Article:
Sunday, March 27, 2011

How to Pray

How to Pray
March 28, 2011
Matthew 6:9 "'This, then, is how you should pray: Our Father in heaven, hallowed be your name. . .'"

A lot can be said about the subject of prayer. As Christians, we know it is supposed to be part of our intimate communication with God, but seldom do we use it correctly. In fact, most of us still use prayer to send God a 'Christmas wish list', telling Him all that He can deliver. We get in a solemn mindset and earnestly ask God to give us all that we desire. We even use the excuse that the Bible says if we delight ourselves in the Lord, He WILL give us the desires of our hearts (Ps 37:4). But there is another writer in the Bible, James, who cautions us in asking for what we want. He says, "When you ask, you do not receive, because you ask with wrong motives, that you may spend what you get on your pleasures." I know I have been guilty of this on many occasions. It gets confusing, then, in knowing what we are and are not allowed to ask of God.

Jesus gives us a clear example of how to pray, but seldom is it preached upon or understood correctly. We've all heard what is known as "The Lord's Prayer." It starts out with the familiar words, "Our Father, who art in Heaven, hallowed be Thy name..." You may read it fully in Matthew chapter six. This prayer was given to us as an example to follow, by Jesus, in order that we might understand what we should and should not ask for. Jesus didn't give us this prayer to simply repeat, over and over, like many churches do today. He gave it to us as a model, to guide our hearts and minds, leading us into effective prayer. If we simply repeat Jesus' prayer over and over again, without our hearts understanding it, it is a waste of breath. Please consider this understanding of the Lord's Prayer:

"Our Father, in Heaven, hallowed be your name." This is a salutation for us to understand that God is supreme and sovereign. We are to approach Him like a child, in sincerity of heart but deep respect. God is not our peer and we are not to be flippant in our prayers.

"Your Kingdom come, your will be done, on earth as it is in Heaven." We are to pray for God to come back to the earth soon, for the time when God brings Heaven down and sets up His domain here among us. We are to pray that God's will would be done in each and every situation, just as He has declared it in Heaven and the inhabitants of Heaven carry it out in perfect obedience. God's desire is that we submit ourselves to His will, which would accomplish His agenda in our lives today. It has already been determined in His Heavenly mind; it is our opportunity to come into this realization in our own minds. Pray that God illuminates this for your lives.

"Give us today, our daily bread." This offers clarity to what James was talking about in James 4:3. Technically, all we need is for God to take care of our needs today. We don't need tomorrow's provision today. We don't need excess so we can live an extravagant lifestyle. We aren't even supposed to ask for this. If God gives us physical blessings, then so be it (and be thankful), but we should set our hearts only on what we need to take care of us today. It creates a dependency upon God if we ask Him only for the needs in front of us. Notice Jesus didn't give us the example of asking for a daily feast. This separates "needs" from "wants". Most of what we pray for is a "want" and not truly needed.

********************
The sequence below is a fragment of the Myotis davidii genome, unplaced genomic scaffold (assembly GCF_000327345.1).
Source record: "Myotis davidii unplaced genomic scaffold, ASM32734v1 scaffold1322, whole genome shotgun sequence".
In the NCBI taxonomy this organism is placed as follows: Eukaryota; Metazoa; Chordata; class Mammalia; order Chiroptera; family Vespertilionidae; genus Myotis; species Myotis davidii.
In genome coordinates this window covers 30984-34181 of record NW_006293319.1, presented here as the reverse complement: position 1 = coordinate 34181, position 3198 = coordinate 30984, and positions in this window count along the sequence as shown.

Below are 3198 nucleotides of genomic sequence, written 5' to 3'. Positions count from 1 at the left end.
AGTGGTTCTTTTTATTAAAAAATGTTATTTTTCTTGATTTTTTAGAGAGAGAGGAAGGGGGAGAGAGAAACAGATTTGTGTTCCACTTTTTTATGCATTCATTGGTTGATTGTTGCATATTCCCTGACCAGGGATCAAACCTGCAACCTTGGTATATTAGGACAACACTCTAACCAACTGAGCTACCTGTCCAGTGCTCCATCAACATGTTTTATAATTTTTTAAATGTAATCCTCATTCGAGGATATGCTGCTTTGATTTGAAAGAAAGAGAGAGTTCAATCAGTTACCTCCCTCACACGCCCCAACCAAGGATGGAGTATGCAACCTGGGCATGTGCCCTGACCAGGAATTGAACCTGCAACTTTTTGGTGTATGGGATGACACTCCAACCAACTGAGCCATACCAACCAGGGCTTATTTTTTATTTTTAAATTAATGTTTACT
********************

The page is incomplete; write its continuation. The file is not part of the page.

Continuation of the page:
"And forgive us our debts as we also have forgiven our debtors." Jesus had a distinct verbiage in this passage. He is telling us that we should already have forgiven others in our hearts before we come to God in prayer. Jesus did not recommend coming to God in prayer, asking for forgiveness, when we harbor resentment toward others. He suggests taking care of our bitterness with others, before petitioning God for anything. After all, why would we dare ask God to be benevolent toward us if we are not benevolent toward others? But most certainly, forgive others and come to God expecting His forgiveness. Jesus even reinforces this a few verses after this prayer, found in Matthew 6:14-15.

"And lead us not into temptation." The Bible is very clear that God is not the tempter of any man and will provide a way out in the midst of temptation. We are all tempted to sin; most of the time we are aware of our desire or compulsion to sin before we even do it. This is a prayer for God to help us avoid giving in to our own temptations. If we sin, we are also aware of the option NOT to sin at the same moment. It takes a strong man to avoid giving in to temptation. Don't be shy in asking God for that added strength on a daily basis. Jesus knew you and I would be tempted and He wanted us to be aware of it as well.

"But deliver us from the evil one." This part of our prayer life has several distinctions. It is included in the same sentence as "temptation", as Jesus knew Satan would be hard at work tempting us. But we are also under attack from Satan for so many other things. Pray for God to keep you safe, for the protection of your children, for the security of your emotional, mental, physical, AND spiritual health.

One final thought on the Lord's Prayer. Jesus used the word "us" instead of the word "me" throughout the entirety of the prayer. It is to convince us to pray for ourselves AND for others. Constantly be in prayer about all these things, for yourself and for your fellow man.

1. What do your prayers typically look like?
2. How often do you pray for others?
3. How could you change the structure of your prayers to come into line with the example given by Jesus?

Don't take my word for it; look it up: Matthew 6, 1 Cor 10:13, James 4:2-4

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